The Lumberlady, that “abandoned freighter by the old pier,” was a U.S. Army Transport during World War II. She was at dock in Long Beach (CA) in October 1941 and delivering troops to San Francisco in December 1945. Back in the Los Angeles-Long Beach Harbor, her “businesslike” name got her mentioned in a tourism ad for southern California in 1955. Research by daveb, submitted by Steve Fox, 1/14/2005.
+"General Cargo Ships Built in Great Lakes" states that USSB 1260/Cottonplant was built by the Great Lakes Eng. Works in Ecorse, MI: Cottonplant was renamed FA Warner in 1922, Lumberman in 1930 & LUMBERLADY IN 1940. LL was Scrapped in 1971 [website]. Mike Bedard 4.1.15
Anomaly: When John Lathrop answers his car phone, he identifies himself as “Lanthrop,” and Perry calls him that in the courtroom. Submitted by gracenote, 3/21/2011.
+ Mr. Lathrop was at least the second person besides Paul to be shown using a car phone (see episode 201). Added by H. Mason 3/31/15
A car phone would have been extraordinarily rare and expensive then. Don’t quite see a university professor could have afforded such a luxury. DOD 02/17/20
Sande Lukins revives a hungover David Pelham with a rather familiar and unquestionably Curious Coffee Set. Submitted by gracenote, 3/21/2011.
Although credited in both the opening and closing titles, the beloved Lt. Tragg fails again to appear in this episode. Submitted by gracenote, 3/21/2011.
Harry Isaacs Stanton was 1 of the 9 actors who Judged 2 Perrys [Statistics Page]. Mike Bedard 3.31.15
Sightings/Uncredited Actors: In the courtroom gallery, Distinguished Gentleman #1 strains his neck to see the witnesses testify. Meanwhile, Don Anderson sits comfortably behind Mrs. Pelham, and Quiet Old Man #1 sits…quietly behind Lt. Anderson. Robert Wegner guards the door. Submitted by gracenote, 3/21/2011.
+ And the Little Old Lady in a Hat sits in awe behind Della Street (we see her when Della gets up at one point). Submitted by gracenote, 8/14/2011.
+ + Rudolph “Rudy” Salinger (Distinguished Gentleman #1) has had named roles in other episodes -- as a waiter and as an elevator operator -- and in both his character name was Rudy. Submitted by catyron, September 3rd, 2021.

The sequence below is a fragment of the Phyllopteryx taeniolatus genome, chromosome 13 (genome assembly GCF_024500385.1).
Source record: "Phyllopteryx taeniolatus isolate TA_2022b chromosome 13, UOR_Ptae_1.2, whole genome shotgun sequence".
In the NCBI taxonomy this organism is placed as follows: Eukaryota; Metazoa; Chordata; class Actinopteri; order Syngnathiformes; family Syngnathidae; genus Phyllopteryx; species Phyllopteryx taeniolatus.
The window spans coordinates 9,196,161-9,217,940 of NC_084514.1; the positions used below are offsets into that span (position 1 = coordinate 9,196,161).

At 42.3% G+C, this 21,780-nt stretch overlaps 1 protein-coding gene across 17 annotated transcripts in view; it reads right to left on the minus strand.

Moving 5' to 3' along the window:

+ + + A racially diverse crowd is present in the courtroom. jfh 17Jan2017.
Garland Lee Thompson was born on February 14, 1938 in Muskogee, Oklahoma. When he was 7 years old, he moved with his family to Portland, Oregon. At the age of 20 he moved to Los Angeles to pursue a career in acting. His first role was as a dancer in the 1958 film adaptation of Rodgers and Hammerstein’s "South Pacific." He appeared in two Perry Mason episodes. In addition to film and television, he also acted on stage and was a New York theater producer, writer, and director. With Frank Silvera (another African American actor who also appeared in Perry Mason), Garland co-founded the Writers’ Workshop. He died on November 18, 2014 at the age of 76. Submitted by catyron, September 2nd, 2021
This is the first of two PM appearances for Mimsy Farmer, whose birth name was Merle Farmer...MikeM. 1/17/2017
This is the first of two PM appearances for Marilyn Erskine, whose 1945 marriage to Stanley Kramer was annulled in two months. Marilyn Erskine married an insurance executive in 1955. Wikipedia says Marilyn Erskine is now 92 years old...MikeM. 5/29/2018
The music played on an accordion at the "Pizza Pie" restaurant is "Santa Lucia," made particularly famous by a lovely recording by the great Italian tenor Enrico Caruso. Pizza is a typical dish of Naples, the song references the Borgo Santa Lucia in the Bay of Naples, and Enrico Caruso was a resident of Naples. By some bizarre synchronicity, my husband and i decided not to cook our dinner tonight, but to eat "pizza pie" from the Forestville Pizza restaurant while watching Perry Mason. Submitted by catyron, June 10th, 2018